The 1st and 2nd Battalions with 5th Marine Regiment, 1st Marine Division, did a 20-mile hike with a 70-pound assault load in under eight hours before starting tactical events at Camp Pendleton, California, over a 10-day exercise that took place in late September.
The “regiment-sized” maneuver was not the first unit to complete the new Marine Corps Combat Readiness Evaluation test since changes were signed in February and announced in April.
But, 1st Lt. Cameron Edinburgh, spokesman with 1st Marine Division, confirmed to Marine Corps Times that it was the largest unit to conduct such an evolution since the changes.
The half-battalion assault is expected to grow to a full battalion exercise in the coming years.
It marks a recent trend in Marine Corps exercises to get larger formations moving at distance in tactical scenarios.
Back in June, Marine Corps Times reported from Camp Lejeune, North Carolina, when nearly 500 Marines conducted the largest Marine air assault in decades as part of Exercise Steel Pike. That included Marines from 2nd Marine Regiment, 2nd Marine Division.
Both divisions are expected to be able to conduct Marine Expeditionary Force-level maneuvers against near-peer adversaries in their respective areas. That includes Russia for the European theater on the East Coast and China for the Pacific theater for the West Coast.
Marine Corps officials did not immediately respond with information on the last time a Marine regiment conducted a MCCRE at scale. But larger-scale maneuvers were more common a generation ago when the looming threat of the Cold War was the Soviet Union.
A shift to smaller conflicts in the 1990s and the decadeslong counterinsurgency and counterterrorism conflicts of Iraq and Afghanistan have seen mostly Marine Expeditionary Unit-sized rotations or even smaller with Special Purpose Marine Air Ground Task Forces assigned to limited missions.
The new standard also added a tactical exercise, emphasizing that the march would not be a standalone event.
And the changes don’t just effect “load-bearing units” such as grunts. Those attached to infantry will be expected to perform at standard.
Other units in ground combat will now have to do forced timed marches as well.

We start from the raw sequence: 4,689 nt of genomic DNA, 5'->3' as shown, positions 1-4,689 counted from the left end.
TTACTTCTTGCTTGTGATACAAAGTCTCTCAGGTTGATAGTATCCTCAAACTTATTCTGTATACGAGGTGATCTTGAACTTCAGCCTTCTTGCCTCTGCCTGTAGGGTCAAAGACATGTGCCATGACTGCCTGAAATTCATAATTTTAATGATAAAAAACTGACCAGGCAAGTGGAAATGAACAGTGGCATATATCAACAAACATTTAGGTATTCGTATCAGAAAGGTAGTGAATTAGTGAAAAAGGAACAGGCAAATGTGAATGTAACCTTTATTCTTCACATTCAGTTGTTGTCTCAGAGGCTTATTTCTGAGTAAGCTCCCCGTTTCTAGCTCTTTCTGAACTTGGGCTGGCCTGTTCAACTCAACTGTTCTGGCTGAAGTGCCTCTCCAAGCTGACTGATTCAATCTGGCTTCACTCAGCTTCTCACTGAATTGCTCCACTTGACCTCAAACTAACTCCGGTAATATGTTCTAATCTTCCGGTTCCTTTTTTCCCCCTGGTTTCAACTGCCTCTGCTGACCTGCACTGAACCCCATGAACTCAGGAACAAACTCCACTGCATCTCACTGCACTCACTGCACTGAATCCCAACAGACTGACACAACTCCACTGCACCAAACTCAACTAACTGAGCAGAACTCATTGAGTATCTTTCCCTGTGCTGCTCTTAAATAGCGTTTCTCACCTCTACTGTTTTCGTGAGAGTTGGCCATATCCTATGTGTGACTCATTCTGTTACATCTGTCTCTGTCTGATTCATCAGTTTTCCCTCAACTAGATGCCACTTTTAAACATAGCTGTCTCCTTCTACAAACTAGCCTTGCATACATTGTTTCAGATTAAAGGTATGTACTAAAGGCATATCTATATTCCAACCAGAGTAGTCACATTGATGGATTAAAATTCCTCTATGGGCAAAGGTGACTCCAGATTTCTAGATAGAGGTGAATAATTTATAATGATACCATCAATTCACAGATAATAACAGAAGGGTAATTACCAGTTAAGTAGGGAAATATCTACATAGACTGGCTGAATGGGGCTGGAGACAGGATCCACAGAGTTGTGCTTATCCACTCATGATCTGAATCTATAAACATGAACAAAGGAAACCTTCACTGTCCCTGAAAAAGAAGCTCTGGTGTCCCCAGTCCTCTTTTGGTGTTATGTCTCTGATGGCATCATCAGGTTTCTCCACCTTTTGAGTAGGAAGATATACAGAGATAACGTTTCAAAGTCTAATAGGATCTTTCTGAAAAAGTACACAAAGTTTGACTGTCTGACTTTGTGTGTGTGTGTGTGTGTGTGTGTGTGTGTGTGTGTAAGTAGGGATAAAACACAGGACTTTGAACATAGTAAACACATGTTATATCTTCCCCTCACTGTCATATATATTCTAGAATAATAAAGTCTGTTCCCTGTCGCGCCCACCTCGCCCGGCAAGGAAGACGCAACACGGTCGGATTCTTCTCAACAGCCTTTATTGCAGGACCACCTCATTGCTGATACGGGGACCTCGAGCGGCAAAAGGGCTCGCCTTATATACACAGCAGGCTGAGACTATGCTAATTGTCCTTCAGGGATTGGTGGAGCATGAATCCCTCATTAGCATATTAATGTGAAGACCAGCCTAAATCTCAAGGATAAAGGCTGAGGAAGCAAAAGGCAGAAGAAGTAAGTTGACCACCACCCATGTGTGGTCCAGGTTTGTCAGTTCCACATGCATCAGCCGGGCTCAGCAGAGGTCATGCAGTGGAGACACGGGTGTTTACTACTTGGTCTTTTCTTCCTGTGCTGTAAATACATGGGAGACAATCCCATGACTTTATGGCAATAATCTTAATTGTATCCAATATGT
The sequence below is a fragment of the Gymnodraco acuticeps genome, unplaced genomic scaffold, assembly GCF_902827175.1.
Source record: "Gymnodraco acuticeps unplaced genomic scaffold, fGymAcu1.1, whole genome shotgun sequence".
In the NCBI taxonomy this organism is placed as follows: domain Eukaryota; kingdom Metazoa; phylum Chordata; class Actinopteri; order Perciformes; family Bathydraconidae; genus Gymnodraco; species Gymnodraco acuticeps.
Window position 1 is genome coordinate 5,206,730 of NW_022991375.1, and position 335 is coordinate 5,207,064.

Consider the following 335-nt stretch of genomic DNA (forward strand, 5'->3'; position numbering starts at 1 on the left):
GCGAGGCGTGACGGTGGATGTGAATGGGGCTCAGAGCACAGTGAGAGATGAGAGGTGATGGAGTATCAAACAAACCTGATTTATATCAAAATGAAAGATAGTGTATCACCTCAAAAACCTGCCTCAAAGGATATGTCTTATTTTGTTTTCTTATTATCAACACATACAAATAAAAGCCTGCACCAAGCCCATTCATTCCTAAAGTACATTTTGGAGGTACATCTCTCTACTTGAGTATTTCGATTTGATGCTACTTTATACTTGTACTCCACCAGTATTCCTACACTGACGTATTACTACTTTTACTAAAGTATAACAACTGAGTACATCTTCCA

That includes, but isn’t necessarily limited to, combat engineer battalions, light armored reconnaissance battalions, tank battalions, air and naval gunfire liaison companies, artillery regiments, assault amphibian battalions and low altitude air defense battalions.
They’ll have to move 15 km with 55 pounds in under four hours. Artillery, tanks, Assault Amphibious Vehicle Marines and engineers already had a four-hour, 15 km hike requirement in their manuals.
The loads for grunts are: 55 pounds for a fighting load, 70 pounds for assault load, 90 pounds for approach march load and 150 pounds for sustainment load.
Edinburgh told Marine Corps Times in an email response that detailed results of the evaluation were official use only data and could not be shared.
“Still, we can say that for this MCCRE, 5th Marine Regiment, which included the Regimental Headquarters, 1st Battalion, 5th Marines, and 2nd Battalion, 5th Marines, executed an extremely challenging Combat Readiness Evaluation to become certified for deployment,” Edinburgh wrote.
The Marines involved conducted the 20-mile, or 32 km, march with their mission essential gear and equipment then “immediately transitioned to a simulated combat environment with a near-peer adversary force,” which consisted of 2nd Battalion, 4th Marines.
The MCCRE isn’t only a hike, it tests a unit’s ability to complete core tasks in a tactical setting, which could range from amphibious assault to supporting fires to a nuclear, biological, chemical attack defense or other tasks.
Units are required to undergo a MCCRE every two years or once during a deployment cycle.